It’s good to see that the story that the UK government is cutting funding for the College of Europe is starting to be seen more widely – today’s FT has a story entitled “Funding cut for places at Eurocrat college“. I first wrote about the issue on Friday last week – maybe the FT Brussels people do keep an eye on this blog? Anyway, the FT has a quote from Lib Dem leader Nick Clegg who is an alumnus and he criticizes the UK government’s position – good.

There is one line I really dislike in the FT piece though:

Based in Bruges, it has for 60 years fed prospective civil servants an unabashedly federalist diet of courses for a post-graduate degree in political studies.

Oh come on folks, is that the best that FT journalists can do?

Of course the College of Europe by its very nature is not going to a bastion of opposition to the European Union. The fact that people are motivated to go there means, almost by definition, that they have an interest in EU politics and think that the EU is important in some way. But that does not equate to federalism, be that either the twisted British use of the word, or the correct political science definition of it.

The College of Europe in my experience was a rather practically orientated, non-ideological place. I would certainly count myself as one of the most forcefully ideologically motivated people who was there during my year in Bruges 2003-04. I was even criticised for having views that were too concrete and too stridently expressed.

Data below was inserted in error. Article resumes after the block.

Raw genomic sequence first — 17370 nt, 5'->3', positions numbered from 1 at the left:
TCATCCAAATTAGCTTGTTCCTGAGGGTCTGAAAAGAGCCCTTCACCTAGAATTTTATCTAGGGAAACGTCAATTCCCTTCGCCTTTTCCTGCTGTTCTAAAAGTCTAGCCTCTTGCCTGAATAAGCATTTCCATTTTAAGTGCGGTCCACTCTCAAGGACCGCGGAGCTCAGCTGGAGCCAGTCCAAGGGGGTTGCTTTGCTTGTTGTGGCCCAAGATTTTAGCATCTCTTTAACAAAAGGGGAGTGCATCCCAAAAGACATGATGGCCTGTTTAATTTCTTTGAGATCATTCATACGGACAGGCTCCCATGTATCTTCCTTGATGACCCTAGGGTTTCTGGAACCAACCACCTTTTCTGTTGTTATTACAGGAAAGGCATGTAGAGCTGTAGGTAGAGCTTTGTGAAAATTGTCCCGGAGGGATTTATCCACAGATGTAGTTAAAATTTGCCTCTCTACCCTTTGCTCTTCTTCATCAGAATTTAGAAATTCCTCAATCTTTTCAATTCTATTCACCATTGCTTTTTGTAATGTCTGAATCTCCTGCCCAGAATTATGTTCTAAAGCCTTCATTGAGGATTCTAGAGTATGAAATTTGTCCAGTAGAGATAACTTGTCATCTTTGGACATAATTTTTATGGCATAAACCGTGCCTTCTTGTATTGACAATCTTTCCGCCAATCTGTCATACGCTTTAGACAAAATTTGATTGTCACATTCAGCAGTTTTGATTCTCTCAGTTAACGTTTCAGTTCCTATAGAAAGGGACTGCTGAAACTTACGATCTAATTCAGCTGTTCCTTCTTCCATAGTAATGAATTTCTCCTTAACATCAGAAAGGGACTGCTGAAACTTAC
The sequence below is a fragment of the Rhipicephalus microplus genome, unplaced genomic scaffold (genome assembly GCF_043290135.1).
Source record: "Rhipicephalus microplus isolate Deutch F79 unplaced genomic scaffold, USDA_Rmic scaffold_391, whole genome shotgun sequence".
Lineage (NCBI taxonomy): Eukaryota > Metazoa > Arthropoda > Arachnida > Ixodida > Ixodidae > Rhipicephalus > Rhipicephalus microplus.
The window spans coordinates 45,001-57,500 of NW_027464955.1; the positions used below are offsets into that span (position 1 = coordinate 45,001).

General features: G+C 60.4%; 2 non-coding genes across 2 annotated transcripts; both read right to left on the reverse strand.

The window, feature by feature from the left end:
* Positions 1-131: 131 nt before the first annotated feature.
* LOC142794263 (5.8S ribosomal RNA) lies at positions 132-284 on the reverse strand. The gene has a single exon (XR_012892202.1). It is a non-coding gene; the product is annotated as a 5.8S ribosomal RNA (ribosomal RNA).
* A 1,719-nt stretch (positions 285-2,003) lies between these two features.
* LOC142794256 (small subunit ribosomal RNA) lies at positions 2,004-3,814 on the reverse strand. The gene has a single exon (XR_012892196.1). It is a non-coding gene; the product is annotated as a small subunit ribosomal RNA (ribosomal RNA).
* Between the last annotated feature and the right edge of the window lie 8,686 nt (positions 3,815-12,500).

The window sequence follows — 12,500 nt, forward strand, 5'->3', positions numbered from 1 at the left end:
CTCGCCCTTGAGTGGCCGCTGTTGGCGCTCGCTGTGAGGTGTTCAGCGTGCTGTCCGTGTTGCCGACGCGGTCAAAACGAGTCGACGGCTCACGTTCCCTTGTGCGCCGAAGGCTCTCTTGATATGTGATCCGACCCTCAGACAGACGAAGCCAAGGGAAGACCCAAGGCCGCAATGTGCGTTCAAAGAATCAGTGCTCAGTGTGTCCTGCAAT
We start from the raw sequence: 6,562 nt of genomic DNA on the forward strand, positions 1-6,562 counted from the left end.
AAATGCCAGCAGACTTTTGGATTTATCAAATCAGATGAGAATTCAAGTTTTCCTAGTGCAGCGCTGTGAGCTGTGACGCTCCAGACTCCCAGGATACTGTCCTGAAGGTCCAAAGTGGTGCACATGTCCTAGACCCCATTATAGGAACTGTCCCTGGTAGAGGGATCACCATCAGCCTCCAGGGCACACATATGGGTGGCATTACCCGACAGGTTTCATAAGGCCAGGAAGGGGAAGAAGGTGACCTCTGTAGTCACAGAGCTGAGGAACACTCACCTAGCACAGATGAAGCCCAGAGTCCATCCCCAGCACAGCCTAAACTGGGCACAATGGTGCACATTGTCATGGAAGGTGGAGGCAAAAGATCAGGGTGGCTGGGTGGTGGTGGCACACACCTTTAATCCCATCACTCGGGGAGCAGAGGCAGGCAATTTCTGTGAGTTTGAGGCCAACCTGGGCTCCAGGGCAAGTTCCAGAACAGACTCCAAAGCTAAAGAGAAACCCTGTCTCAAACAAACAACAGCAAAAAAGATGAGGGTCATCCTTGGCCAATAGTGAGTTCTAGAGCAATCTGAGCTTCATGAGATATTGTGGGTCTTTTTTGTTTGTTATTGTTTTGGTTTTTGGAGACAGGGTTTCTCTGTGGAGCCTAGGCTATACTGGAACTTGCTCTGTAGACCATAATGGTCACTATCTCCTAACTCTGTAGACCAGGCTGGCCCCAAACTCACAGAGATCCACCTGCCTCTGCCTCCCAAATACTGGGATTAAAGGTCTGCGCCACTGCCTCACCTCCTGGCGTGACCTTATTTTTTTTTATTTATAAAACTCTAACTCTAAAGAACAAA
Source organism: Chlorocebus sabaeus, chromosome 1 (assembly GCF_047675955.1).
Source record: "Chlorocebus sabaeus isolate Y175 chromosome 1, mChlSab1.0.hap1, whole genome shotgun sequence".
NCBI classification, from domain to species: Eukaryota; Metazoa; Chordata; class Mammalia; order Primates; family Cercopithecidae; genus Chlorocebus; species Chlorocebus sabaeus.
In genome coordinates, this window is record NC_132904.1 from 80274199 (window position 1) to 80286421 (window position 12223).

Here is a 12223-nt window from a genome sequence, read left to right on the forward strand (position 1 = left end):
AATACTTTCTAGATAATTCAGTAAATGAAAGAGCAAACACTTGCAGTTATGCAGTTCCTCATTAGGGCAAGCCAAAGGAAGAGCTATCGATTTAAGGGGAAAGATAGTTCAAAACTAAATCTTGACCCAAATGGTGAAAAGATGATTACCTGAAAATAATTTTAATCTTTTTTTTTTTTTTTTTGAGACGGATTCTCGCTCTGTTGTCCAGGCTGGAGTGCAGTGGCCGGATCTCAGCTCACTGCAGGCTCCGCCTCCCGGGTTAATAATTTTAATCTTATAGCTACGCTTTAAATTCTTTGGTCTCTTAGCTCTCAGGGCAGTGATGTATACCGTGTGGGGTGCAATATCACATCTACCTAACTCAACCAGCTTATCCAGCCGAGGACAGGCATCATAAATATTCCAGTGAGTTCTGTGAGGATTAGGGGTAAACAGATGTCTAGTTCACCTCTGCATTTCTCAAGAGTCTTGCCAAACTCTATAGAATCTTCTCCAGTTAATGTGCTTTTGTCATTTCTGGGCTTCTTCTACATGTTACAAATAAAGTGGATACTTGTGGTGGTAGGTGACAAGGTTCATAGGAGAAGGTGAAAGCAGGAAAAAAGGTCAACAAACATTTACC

No, the College of Europe is a place that fills students heads with facts about how the European Union works, and also equips them with some of the skills and approaches in order for them to deal with the EU’s machinery in Brussels. For a start the College’s own bureaucratic morass is a good training for the bureaucratic treacle that greets anyone in the European Commission.

Bruges is also a good place to meet people who will be in the corridors of power and to hence find a job in Brussels. If anyone’s in any doubt that’s a means of motivating people then see the enormous amount of comments on my posts about Commission jobs here and here (more comments there than on the rest of my blog put together) – a secure job is a much greater motivation that federalism is ever going to be.

But of course British journalists need to fit any EU story into the well-worn (and now increasingly broken) eurosceptics versus federalists frame. Problem is that the College of Europe does not fit the frame.


  1. No, there are not people immensely critical of the EU coming out of Bruges either… It’s something in the middle – career orientated, rather risk-averse, people with their heads filled with facts.

  2. christian

    I stumbled over that sentence a bit as well. But tell us, is it not true? Are there many people truly critical of the EU coming out of Bruges? (I guess not many are going in either… but perhaps that is part of the problem?)

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